I have been on twitter this morning chatting back and forth about Europeans and NATO, admonishing folks who generalize a bit too much about those lazy, pacifist Europeans. It is tempting to say that Americans fight and break things. ISAF stands for International Security Assistance Force, the NATO effort in A-stan, but also stands for I Saw Americans Fight. But the division of labor is not Americans fight and then leave while Europeans watch and then build. That would be NATO vs. EU, perhaps.
But Europeans did fight in Afghanistan--most of them. The only real exceptions were folks like hte Greeks who only sent 15 troops for quite a while and then a bit more than that, but I doubt any left their bases. The big distinctions are between the Danes, Brits, Poles, and Dutch on one side and Germans, Italians, Spaniards, and Hungarians on the other in terms of who engaged in significant combat. And to be fair, the Germans reduced their restrictions over time and engaged in more combat, including offensive operations. Mostly after 2009. The French? Their Special Operations types were busy from 2004-2007 in Spin Boldak (border region in Kandahar province), but their conventional forces were pretty much restricted to peaceful Kabul until 2007. Sarkozy changed all of that, deploying the French to Kapisa where they experienced as much "kinetic" stuff as the first category of Europeans.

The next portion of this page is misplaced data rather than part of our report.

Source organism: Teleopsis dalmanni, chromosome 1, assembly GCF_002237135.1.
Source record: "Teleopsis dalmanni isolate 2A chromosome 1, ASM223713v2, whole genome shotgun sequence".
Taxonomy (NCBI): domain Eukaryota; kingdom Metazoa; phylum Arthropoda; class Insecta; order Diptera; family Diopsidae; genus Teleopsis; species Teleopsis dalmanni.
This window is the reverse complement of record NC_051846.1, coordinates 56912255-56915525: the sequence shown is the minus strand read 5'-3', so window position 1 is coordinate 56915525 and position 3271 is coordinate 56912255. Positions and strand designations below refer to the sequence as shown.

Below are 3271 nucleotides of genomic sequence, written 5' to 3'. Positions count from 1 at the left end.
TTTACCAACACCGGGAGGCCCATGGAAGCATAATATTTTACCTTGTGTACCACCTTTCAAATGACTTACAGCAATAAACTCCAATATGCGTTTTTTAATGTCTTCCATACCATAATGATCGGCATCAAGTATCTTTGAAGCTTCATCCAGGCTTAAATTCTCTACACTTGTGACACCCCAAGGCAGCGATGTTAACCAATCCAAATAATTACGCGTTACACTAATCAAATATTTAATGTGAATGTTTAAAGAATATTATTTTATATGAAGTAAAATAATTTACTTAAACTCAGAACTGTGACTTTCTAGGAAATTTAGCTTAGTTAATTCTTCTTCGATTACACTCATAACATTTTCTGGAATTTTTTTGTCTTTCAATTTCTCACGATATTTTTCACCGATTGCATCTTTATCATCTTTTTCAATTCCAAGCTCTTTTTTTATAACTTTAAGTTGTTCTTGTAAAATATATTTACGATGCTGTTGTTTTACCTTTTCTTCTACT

Of course, comparing Europeans to Americans inevitably slights the country that is neither in Europe nor American: those pesky Canadians. As I have blogged and written, the Canadians started off restricted and doing mostly garrison duty in 2002 (although their snipers recorded the longest successful combat shot), but changed their stance in 2005 leading to a very forward leaning approach until they left Kandahar in 2011.
So, while I, like everyone else, like to generalize and use broad categories, let this be my monthly reminder that the relevant categories for deploying force in combat, in counter-insurgency, in stabilization ops is not Europeans vs. Americans. Instead, as our piece coming out in International Studies Quarterly next month asserts, it has far more to do with how many folks are in the decision-making loop at home--is it a presidential system, a Prime Minister only needing his or her party, or a coalition government.
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